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How to Measure Ring Size: Find The Perfect Fit for You

How To Measure Ring Size

Updated on: Feb 10, 2024

So it’s finally that time, you two have been going steady for the last few years and you decide that now is the best time to pop the question. Well slow your roll, do you even know what size ring your partner wears? No or Maybe? Well, don’t worry about it, that's why you're here reading this article about how to measure the ring size. Don’t you worry, we got you covered - from different methods to measure your ring size and to answering commonly asked questions.

So you don’t have to fret about cutting off the circulation to your partner’s ring finger when the time is right. There are many methods and tips that you can use below, hopefully, you find one that works for you!

How to Measure Ring Size: Basics

Environmental & Health Factors

Did you know that there are thousands of biological factors that can cause your fingers to change? They can range from pregnancy to diet to room temperature. If this fact makes you feel like some sort of monster, don’t, it's completely natural. When you go to measure your or more importantly your partner’s finger just keep these kinds of things in mind and try to keep them constant.


The width of your ring of choice will also directly affect the feel of it on your ring finger. Typically wider rings fit snugger than a thinner rings. Make sure to keep this thought in the back of your head before settling on engagement or wedding rings.


Of course, the shape of your finger will affect the measurement and feel of your ring. The general rules are that more tapered ring fingers will feel much tighter towards the button of the finger and can lead to them falling off more easily around the top. More knotted fingers will have the ring lose around both the top and bottom of the finger. For that scenario, you should take sizing beads into consideration when buying your rings.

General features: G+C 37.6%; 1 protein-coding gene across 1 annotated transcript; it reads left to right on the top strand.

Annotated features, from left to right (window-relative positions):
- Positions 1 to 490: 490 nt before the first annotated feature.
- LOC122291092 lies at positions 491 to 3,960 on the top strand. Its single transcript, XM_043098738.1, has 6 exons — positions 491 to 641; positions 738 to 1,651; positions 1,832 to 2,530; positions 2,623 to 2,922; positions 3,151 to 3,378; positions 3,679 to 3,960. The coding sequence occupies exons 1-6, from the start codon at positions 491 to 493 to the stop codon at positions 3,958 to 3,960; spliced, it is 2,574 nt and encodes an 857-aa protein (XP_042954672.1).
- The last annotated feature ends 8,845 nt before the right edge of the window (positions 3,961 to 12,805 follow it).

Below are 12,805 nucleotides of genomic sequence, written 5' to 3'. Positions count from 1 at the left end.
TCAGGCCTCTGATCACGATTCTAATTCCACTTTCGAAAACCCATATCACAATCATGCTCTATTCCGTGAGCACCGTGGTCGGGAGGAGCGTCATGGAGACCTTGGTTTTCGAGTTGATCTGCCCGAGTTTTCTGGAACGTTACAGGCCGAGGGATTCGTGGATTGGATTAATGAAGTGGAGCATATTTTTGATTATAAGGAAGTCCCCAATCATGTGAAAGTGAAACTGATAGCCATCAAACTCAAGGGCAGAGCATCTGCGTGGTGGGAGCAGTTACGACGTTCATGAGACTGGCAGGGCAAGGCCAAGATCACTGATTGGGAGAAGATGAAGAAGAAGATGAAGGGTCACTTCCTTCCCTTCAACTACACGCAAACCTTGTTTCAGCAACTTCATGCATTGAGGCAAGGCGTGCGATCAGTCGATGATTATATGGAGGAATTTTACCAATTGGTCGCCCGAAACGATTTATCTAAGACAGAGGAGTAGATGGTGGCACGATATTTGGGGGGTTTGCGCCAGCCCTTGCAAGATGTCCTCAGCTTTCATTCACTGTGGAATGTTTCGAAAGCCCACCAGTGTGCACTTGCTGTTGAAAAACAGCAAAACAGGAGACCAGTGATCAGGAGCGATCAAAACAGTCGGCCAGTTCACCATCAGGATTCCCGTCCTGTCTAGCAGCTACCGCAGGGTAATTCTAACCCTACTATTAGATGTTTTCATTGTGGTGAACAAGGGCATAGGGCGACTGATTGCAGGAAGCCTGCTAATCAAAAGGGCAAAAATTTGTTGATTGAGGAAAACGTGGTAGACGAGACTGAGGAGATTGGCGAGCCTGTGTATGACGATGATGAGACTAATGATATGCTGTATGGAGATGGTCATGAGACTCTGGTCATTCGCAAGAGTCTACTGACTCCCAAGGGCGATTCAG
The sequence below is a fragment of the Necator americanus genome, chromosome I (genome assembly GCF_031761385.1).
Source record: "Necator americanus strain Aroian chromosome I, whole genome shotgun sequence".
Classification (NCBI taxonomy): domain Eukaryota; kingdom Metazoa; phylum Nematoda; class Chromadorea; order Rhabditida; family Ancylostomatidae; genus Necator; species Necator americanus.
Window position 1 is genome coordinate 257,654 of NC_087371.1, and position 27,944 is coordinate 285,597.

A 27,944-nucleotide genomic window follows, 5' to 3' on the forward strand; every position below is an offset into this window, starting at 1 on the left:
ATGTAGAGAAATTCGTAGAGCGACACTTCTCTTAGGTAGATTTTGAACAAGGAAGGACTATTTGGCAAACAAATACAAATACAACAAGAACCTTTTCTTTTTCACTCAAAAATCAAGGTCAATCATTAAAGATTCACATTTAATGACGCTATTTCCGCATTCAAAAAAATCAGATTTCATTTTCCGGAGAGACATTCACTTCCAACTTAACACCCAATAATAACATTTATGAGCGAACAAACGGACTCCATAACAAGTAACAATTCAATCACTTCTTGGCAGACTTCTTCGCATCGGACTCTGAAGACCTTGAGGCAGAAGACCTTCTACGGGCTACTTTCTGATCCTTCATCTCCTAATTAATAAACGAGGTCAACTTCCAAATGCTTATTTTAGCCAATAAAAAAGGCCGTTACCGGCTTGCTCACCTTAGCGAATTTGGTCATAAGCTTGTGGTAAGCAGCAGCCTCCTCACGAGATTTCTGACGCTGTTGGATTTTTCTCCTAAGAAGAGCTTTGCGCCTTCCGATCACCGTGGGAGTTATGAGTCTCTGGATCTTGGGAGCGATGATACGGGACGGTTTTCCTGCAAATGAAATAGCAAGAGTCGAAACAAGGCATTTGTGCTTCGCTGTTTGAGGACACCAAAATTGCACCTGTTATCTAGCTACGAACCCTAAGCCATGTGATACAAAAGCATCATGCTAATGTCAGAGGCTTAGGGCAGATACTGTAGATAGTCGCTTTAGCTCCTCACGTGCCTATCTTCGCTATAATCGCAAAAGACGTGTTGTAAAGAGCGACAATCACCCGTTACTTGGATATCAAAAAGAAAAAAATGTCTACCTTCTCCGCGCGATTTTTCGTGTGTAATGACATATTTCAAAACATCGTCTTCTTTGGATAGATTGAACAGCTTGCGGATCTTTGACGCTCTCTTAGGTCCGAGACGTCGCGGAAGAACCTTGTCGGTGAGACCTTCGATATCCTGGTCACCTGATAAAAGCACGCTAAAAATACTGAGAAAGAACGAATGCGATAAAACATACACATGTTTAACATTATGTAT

Like I said before, there are lots of factors to consider when measuring your fingers for a ring. One of the most prevalent is temperature. So avoid exercising, taking a shower, going out to play in the snow, or anything that would make your body temp unnatural. You should also consider measuring your ring finger towards the middle of the day since your fingers can be swollen when you wake up in the morning.

Standardized Ring Sizing

The United States has ring sizes ranging from 3 to 13. This includes half way and quarter of the way sizes. Based on the ring’s circumference or diameter the sizes could be measured in millimeters or inches.

How to Measure Ring Size: Getting to It

Using a Professional

So first and foremost, if you want the end all and be all of measuring ring sizes, take the time to go to a jewelry store and see a professional. They are WAY less likely to make a mistake when measuring you or your partner’s ring finger. They have tools like sizing rings and try-on rings to really find your perfect size. If you really want to do it yourself, I recommend getting a ring sizer to reduce your odds of making a less than fatal mistake.

Using a Ring Sizer